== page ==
So I enjoy giving my friend Bojo shit about anything I can possibly think of. Like probably half my waking hours are spent wondering, “How can I hand this kid shit? In what form would the shit be? How quickly must I sneak up on him and deliver said shit?”
Therefore, I was delighted when I discovered one of his favorite bands (The National) had covered a Bruce Springsteen song because Bojo’s always like, “Hey, Steve, you’re stupid. You like Bruce Springsteen. My name’s Bojo. I have a beard.” (That is a pretty good impression of what Bojo’s like, except I’m probably leaving out how much he’s dancing to “Call Me Maybe” when he says it).
Anyway, I sent him an e-mail vouchsafing this information, including within the e-mail an invitation to lick a certain part of my anatomy, and you know how he replied to me? Here it is:
No thanks. And my Mom wants me to tell you that she's disappointed in the number of spelling and grammar mistakes that she finds in your blogs.
Ouch, dude! Not cool. Too far. Too soon. Unfair.
First of all, I’m well aware of what a terrible grammatician, speller, and editor I am. It is a perpetual source of embarrassment because I have a number of friends who write, Tweet, and Facebook me every time I screw something up in a blog post. I’m not sure what it is that predisposes certain people who make a living from writing to shockingly bad grammatical errors, but I’m an acute sufferer of this malady.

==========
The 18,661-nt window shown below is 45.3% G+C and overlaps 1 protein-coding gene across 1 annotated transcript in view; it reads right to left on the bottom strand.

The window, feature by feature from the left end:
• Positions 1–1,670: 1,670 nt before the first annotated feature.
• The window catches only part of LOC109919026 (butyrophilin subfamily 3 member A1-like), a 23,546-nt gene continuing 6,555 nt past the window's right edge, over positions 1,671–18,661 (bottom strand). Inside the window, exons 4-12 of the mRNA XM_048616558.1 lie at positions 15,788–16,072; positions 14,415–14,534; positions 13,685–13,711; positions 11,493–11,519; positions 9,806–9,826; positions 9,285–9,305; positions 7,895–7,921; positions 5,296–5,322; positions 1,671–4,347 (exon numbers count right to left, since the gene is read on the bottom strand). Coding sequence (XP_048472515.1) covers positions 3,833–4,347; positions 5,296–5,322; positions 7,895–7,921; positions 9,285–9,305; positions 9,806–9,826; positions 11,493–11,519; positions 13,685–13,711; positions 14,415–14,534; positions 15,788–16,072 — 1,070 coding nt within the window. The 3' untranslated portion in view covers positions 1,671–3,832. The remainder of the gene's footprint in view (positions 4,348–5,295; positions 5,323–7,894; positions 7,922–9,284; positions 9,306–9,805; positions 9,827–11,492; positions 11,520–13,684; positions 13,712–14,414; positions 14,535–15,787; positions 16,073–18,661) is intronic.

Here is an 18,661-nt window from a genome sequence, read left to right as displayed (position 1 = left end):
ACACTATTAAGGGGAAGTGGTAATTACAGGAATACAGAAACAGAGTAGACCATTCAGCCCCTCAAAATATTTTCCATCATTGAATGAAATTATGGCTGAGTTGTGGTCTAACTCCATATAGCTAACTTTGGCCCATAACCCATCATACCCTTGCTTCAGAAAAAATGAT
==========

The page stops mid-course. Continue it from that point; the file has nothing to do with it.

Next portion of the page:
One time I was talking about this with my editor at Cars.com, who after complimenting my stories and my writing style added in verbal parentheticals, “But you need to learn the difference between ‘there’ and ‘their.’”
So second of all, I know the difference between “there” and “their.” I understand it. I guess when you’re writing as fast and as often as I do, trying to be brilliant and hilarious 24-hours a day [Insert joke here about how I should attempt to get to a minute first], every once in a while you accidentally use the wrong “their.” Let’s just say there’s a scene in “Friends” when Rachel writes Ross a long note that Ross falls asleep before he can finish and when they have a big fight about it, Ross goes, “By the way: Y-O-U-apostrophe-R-E means ‘You. Are.’ Y-O-U-R means ‘your.’” And I totally sympathize with Rachel in this scene.
(Great, now I bet Bojo will make fun of me because I like “Friends” and have many scenes from its amazing decade-long run memorized.)
I guess all this is just to say that I apologize for all the editing mistakes I make on this blog on a daily basis, but I have to get back at my friend, so here it goes:
While we were staying in Iceland, we had this balloon in our apartment, and Bojo “invented” this “game” where he batted the balloon around with the goal of keeping it from touching the ground. The above picture is him playing it. Don’t worry, ladies, he’s still singel.